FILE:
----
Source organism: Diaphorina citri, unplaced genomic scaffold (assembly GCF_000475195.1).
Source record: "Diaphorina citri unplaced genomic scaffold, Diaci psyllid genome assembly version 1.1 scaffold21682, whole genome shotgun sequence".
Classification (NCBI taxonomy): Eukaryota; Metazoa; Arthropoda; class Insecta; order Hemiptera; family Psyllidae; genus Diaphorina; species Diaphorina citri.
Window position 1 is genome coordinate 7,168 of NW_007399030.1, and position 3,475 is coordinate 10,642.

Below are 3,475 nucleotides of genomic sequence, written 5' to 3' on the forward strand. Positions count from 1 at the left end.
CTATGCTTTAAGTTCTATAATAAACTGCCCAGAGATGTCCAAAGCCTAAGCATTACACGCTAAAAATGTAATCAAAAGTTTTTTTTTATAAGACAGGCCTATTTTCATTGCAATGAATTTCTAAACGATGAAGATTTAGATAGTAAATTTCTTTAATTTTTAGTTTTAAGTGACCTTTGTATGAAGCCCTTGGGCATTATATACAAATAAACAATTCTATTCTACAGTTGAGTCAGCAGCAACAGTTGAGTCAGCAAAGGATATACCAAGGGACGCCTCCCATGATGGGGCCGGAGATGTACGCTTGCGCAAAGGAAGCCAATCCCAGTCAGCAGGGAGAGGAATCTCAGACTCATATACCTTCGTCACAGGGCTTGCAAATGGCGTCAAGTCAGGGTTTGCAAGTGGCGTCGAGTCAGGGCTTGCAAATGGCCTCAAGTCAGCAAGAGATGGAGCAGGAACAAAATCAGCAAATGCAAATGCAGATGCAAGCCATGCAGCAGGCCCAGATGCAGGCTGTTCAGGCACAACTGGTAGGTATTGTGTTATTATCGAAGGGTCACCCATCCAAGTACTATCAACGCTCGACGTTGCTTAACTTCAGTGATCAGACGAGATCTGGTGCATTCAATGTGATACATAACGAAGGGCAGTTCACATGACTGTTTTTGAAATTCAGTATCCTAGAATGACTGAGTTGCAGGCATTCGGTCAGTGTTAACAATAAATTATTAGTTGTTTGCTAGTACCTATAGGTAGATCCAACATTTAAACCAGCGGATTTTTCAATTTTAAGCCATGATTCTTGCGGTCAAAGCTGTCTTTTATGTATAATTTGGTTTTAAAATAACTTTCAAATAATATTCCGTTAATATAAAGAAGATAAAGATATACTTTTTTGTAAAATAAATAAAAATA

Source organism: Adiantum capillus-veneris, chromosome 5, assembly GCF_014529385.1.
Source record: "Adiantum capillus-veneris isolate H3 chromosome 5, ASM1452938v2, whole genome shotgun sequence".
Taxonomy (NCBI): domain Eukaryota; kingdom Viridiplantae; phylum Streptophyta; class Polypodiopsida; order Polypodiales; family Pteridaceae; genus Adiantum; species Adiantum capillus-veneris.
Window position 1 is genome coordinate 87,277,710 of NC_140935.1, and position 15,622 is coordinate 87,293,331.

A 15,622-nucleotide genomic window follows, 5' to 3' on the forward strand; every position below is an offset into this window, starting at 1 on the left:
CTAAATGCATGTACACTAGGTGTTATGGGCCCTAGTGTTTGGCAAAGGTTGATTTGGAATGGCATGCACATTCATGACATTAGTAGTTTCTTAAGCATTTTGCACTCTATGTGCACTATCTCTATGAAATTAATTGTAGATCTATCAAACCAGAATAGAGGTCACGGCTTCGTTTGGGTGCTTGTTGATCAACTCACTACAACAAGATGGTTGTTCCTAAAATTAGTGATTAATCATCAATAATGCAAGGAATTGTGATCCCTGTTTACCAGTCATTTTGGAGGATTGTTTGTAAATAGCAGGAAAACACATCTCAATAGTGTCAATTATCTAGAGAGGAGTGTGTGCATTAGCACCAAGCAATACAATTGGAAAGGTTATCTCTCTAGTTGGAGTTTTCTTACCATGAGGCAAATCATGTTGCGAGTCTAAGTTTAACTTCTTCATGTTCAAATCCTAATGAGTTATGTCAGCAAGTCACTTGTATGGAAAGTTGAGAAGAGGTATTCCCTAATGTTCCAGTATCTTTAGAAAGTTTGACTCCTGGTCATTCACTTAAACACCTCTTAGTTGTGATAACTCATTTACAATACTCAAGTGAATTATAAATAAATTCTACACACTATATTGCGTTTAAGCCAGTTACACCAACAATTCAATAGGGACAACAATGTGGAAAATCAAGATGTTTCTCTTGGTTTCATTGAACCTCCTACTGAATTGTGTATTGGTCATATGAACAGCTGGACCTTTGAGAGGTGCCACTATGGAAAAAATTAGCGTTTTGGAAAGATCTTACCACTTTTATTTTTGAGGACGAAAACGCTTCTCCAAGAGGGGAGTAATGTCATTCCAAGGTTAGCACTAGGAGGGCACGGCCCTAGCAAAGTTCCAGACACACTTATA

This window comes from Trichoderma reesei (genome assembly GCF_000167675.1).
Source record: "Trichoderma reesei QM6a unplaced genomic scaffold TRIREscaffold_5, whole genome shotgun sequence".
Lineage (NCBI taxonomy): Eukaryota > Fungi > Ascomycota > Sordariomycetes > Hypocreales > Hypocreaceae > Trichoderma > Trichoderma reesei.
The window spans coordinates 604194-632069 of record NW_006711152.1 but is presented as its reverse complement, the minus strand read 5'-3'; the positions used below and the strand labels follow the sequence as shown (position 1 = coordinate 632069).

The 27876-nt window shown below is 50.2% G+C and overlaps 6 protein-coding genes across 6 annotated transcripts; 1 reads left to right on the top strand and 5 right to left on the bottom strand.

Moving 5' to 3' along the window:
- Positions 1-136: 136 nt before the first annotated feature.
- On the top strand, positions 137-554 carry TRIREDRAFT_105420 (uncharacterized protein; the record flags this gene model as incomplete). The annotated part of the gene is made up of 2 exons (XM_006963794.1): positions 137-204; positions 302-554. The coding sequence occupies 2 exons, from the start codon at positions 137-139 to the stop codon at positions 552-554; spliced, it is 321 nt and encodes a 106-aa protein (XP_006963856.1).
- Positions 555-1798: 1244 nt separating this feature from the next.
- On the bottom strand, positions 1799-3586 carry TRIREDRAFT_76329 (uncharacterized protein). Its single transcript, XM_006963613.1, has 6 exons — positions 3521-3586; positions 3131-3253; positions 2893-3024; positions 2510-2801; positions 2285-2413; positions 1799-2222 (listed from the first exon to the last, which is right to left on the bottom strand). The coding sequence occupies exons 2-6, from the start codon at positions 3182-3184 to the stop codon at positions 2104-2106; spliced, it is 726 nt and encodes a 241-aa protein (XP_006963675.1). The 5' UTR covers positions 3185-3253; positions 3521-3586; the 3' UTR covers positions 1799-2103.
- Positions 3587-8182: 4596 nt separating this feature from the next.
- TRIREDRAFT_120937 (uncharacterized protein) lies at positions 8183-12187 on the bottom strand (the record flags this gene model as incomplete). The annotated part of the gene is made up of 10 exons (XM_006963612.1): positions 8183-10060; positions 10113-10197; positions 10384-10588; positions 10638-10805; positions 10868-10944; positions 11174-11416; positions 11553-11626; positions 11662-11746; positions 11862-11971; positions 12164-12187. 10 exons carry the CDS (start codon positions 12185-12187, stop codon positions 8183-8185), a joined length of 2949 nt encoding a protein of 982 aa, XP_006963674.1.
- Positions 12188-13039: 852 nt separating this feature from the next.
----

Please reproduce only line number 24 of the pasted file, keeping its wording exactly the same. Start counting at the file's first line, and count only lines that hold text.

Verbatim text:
- TRIREDRAFT_120937 (uncharacterized protein) lies at positions 8183-12187 on the bottom strand (the record flags this gene model as incomplete). The annotated part of the gene is made up of 10 exons (XM_006963612.1): positions 8183-10060; positions 10113-10197; positions 10384-10588; positions 10638-10805; positions 10868-10944; positions 11174-11416; positions 11553-11626; positions 11662-11746; positions 11862-11971; positions 12164-12187. 10 exons carry the CDS (start codon positions 12185-12187, stop codon positions 8183-8185), a joined length of 2949 nt encoding a protein of 982 aa, XP_006963674.1.